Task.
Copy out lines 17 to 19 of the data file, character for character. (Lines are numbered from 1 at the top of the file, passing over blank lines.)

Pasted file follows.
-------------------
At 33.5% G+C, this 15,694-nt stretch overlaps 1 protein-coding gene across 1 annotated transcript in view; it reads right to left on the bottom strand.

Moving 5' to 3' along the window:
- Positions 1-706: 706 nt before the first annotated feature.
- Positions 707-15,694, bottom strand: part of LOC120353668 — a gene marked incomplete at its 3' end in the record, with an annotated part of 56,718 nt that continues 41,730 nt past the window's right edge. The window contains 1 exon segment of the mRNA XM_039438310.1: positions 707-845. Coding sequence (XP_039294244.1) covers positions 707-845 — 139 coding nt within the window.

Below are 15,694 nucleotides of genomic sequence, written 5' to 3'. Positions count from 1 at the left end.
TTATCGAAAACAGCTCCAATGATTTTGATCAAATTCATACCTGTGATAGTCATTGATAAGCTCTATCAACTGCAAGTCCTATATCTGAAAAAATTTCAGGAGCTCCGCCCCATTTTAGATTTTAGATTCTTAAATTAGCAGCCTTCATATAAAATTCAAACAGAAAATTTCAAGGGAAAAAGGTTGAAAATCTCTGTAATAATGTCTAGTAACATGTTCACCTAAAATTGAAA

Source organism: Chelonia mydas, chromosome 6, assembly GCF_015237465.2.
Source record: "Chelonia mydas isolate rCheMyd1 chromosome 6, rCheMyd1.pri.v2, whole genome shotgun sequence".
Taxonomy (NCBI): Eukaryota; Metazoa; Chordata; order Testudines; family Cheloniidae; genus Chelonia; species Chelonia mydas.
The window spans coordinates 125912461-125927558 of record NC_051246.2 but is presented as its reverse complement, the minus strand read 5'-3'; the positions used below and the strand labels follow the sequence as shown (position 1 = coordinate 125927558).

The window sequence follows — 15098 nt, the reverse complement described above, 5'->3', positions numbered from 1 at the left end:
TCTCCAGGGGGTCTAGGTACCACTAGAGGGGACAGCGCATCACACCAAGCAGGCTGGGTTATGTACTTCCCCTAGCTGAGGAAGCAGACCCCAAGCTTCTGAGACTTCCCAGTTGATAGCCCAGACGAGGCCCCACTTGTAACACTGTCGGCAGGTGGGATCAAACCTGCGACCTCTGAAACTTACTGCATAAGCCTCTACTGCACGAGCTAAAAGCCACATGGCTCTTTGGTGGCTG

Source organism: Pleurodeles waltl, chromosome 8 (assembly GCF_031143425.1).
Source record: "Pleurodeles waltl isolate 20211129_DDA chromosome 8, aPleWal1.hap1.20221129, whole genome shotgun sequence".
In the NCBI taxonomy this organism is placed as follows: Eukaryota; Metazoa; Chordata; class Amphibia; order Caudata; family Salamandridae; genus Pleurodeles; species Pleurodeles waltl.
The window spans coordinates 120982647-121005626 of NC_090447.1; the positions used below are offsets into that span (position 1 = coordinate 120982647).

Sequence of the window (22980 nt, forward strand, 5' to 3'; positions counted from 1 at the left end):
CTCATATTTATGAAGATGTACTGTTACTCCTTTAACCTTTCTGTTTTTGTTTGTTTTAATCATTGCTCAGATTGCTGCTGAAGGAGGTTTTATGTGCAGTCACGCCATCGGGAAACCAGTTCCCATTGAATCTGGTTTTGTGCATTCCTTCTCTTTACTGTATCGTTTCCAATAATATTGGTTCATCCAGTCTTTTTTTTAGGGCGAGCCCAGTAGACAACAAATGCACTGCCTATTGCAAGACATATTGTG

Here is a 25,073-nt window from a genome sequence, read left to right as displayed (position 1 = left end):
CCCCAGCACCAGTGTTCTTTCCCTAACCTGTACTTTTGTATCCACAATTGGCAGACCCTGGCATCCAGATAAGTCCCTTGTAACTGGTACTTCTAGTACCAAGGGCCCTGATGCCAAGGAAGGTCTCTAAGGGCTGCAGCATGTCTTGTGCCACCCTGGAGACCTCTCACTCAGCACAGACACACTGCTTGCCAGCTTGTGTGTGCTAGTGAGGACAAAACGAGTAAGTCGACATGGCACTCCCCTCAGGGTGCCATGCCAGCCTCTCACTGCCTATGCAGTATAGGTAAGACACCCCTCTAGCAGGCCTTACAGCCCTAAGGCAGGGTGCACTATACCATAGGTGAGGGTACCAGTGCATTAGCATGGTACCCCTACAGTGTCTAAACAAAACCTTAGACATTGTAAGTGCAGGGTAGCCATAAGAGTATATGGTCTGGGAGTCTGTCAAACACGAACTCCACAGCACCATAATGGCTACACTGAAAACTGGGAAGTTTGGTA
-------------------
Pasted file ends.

Sequence of the window (22980 nt, forward strand, 5' to 3'; positions counted from 1 at the left end):
CTCATATTTATGAAGATGTACTGTTACTCCTTTAACCTTTCTGTTTTTGTTTGTTTTAATCATTGCTCAGATTGCTGCTGAAGGAGGTTTTATGTGCAGTCACGCCATCGGGAAACCAGTTCCCATTGAATCTGGTTTTGTGCATTCCTTCTCTTTACTGTATCGTTTCCAATAATATTGGTTCATCCAGTCTTTTTTTTAGGGCGAGCCCAGTAGACAACAAATGCACTGCCTATTGCAAGACATATTGTG

Here is a 25,073-nt window from a genome sequence, read left to right as displayed (position 1 = left end):